Training Curriculum

The Casey Foundation and the Justice Resource Institute developed ARC Reflections, a training curriculum to develop foster parents and caregivers’ understanding of traumatic stress, increase their own emotional regulation and provide tools to support their parenting skills. Session six participants will be taught that their ability to remain calm, cool and ultimately connected is key to supporting a child or teen in learning to self-regulate (which includes being able to manage or control one’s thoughts, emotions and energy). The first step to supporting self-regulation is to provide a foundation and the second step is to support in-the-moment regulation.

Every session includes a check-in to increase awareness and engagement of participants; a facilitator checklist of session materials; practice activities and take home log for participants; a representative case study to follow throughout the sessions; and reflective questions for participant growth and understanding.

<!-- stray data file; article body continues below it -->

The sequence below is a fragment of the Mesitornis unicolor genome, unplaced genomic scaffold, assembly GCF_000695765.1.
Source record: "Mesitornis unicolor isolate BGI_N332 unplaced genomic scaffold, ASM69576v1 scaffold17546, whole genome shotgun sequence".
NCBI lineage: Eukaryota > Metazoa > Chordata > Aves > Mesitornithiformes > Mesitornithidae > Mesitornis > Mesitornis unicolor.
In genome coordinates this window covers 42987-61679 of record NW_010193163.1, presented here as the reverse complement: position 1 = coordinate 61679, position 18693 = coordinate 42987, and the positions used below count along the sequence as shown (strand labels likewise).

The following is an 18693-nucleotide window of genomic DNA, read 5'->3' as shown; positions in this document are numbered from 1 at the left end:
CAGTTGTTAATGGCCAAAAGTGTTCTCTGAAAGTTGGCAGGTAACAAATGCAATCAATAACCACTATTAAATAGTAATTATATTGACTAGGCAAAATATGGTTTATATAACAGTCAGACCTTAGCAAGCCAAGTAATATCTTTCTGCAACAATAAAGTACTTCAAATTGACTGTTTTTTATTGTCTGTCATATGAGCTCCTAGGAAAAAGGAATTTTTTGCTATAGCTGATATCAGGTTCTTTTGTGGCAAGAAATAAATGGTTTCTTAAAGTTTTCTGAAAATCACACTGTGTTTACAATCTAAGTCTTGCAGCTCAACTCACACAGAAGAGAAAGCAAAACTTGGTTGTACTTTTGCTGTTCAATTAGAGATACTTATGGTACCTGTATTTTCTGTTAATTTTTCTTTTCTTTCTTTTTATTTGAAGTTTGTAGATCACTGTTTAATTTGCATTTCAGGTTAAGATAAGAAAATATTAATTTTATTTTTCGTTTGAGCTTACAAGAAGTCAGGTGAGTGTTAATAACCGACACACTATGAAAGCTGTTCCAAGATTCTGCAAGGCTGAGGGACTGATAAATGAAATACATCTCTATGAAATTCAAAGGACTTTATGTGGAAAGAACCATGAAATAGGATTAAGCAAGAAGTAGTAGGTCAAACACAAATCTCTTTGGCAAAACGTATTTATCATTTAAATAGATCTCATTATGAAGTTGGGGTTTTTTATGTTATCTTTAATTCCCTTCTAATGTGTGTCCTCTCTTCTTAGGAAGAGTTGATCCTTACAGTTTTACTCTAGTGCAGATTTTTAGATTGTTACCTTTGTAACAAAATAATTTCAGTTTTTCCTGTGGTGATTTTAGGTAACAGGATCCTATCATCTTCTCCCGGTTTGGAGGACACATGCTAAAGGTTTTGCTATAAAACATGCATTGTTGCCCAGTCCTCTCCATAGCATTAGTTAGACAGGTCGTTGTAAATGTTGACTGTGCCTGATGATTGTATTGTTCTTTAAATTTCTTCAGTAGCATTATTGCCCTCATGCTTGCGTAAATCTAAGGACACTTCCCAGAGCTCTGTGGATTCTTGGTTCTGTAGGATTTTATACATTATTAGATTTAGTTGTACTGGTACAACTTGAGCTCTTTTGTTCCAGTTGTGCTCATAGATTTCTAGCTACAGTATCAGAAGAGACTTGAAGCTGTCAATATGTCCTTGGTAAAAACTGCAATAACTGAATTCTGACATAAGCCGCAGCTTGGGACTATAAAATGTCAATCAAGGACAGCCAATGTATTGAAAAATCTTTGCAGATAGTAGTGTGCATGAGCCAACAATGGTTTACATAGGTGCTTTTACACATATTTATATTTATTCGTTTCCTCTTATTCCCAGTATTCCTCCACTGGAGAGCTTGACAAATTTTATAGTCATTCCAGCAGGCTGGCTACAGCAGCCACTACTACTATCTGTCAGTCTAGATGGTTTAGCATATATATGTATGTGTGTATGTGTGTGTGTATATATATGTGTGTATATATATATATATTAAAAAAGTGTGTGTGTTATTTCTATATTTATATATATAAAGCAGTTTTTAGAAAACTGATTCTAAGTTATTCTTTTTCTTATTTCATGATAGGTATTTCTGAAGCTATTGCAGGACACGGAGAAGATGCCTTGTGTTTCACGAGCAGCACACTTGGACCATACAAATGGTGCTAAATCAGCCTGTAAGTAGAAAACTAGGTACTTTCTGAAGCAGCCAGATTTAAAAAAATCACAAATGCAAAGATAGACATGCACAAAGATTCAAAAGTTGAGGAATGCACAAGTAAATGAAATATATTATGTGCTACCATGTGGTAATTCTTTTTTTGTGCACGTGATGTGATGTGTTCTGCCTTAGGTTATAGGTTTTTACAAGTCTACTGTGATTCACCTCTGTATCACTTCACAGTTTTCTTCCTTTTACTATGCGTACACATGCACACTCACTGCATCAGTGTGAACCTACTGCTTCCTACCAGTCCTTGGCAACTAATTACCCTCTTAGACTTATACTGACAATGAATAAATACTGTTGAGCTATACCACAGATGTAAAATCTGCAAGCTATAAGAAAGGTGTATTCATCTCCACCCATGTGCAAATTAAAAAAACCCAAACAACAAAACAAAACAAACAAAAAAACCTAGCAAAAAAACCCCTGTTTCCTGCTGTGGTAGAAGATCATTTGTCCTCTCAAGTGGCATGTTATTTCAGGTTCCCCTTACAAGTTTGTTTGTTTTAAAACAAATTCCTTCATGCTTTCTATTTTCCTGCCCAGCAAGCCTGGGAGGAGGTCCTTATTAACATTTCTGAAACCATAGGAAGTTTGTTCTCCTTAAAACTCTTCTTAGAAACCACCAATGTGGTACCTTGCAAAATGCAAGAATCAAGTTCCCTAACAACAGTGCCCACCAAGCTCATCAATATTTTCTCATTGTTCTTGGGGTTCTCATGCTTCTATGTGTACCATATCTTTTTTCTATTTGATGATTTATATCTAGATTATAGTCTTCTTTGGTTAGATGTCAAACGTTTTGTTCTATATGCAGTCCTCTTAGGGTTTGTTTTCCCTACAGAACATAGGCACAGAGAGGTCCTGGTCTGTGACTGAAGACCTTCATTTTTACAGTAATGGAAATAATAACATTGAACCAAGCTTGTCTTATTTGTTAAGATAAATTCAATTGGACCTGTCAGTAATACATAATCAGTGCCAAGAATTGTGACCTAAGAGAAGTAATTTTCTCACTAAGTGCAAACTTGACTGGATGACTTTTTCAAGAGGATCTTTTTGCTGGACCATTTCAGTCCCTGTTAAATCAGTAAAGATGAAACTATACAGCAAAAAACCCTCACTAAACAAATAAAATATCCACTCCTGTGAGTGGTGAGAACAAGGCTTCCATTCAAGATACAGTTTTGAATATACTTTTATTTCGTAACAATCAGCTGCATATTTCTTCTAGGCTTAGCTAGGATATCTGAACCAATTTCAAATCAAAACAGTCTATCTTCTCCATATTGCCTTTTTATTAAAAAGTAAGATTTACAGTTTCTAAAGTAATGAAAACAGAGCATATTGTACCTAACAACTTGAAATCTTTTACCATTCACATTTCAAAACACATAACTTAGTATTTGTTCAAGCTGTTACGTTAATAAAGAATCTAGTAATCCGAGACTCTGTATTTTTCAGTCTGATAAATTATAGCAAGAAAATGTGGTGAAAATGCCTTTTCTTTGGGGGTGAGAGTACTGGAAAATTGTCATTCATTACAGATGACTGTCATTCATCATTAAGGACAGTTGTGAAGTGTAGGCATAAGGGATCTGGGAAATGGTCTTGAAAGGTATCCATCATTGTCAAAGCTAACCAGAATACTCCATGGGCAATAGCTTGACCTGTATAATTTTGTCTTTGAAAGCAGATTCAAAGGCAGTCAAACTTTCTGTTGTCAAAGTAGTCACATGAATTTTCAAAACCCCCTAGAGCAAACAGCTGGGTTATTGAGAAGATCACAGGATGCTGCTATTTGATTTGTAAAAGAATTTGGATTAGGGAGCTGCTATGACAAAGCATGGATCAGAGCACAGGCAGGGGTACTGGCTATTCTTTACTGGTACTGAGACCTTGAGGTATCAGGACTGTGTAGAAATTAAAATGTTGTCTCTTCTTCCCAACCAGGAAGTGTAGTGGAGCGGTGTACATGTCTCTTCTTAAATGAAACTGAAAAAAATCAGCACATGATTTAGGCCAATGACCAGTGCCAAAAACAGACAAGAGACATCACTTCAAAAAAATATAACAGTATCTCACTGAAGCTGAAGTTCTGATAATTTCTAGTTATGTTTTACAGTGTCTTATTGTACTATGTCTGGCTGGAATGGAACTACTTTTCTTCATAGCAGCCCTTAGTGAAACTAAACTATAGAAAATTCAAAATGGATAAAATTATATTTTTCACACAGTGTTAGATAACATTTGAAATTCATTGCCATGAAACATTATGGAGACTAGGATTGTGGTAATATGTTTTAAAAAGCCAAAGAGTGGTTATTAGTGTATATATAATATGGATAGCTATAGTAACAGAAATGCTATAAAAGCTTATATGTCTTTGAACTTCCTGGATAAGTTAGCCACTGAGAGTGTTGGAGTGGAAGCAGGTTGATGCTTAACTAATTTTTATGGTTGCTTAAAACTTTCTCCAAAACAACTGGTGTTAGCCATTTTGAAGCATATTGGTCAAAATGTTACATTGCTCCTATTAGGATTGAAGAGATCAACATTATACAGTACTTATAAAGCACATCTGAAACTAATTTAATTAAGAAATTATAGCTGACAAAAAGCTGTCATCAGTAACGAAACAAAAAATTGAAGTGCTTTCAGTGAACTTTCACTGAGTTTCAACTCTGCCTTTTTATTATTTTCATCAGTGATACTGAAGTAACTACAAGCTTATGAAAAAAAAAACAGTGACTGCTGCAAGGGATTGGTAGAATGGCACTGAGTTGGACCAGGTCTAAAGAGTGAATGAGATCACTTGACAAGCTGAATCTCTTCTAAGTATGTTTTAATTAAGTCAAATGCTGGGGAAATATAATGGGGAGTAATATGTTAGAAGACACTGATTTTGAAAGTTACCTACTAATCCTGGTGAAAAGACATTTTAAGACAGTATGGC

Download the presentation for this session

October 12, 2017

ARC Reflections Training Program

In This Report, You’ll Learn

  1. 1

    What facilitators should say at each point in the 55-slide session.

  2. 2

    The process of learning to regulate — i.e. the way we learn how to manage or control our thoughts, emotions and energy.

  3. 3

    How children and teens learn to regulate at different developmental stages.

  4. 4

    How routines and rhythms contribute to regulation and increase the comfort and the feeling of safety for all parties — caregivers and children and teens.

Key Takeaway

Trauma Creates Two Kinds of Needs: Survival and Necessity

One of the most important ways to address trauma-based behavior is to get in front of it — to become purposeful and active in planning a response. For children and teens affected by trauma, particular attention is paid to two kinds of needs: 1) behaviors designed to manage danger (survival behaviors) and 2) behaviors designed to get needs met. The more we understand what is driving a behavior, the better we are able to respond to it.

Findings & Stats

Statements & Quotations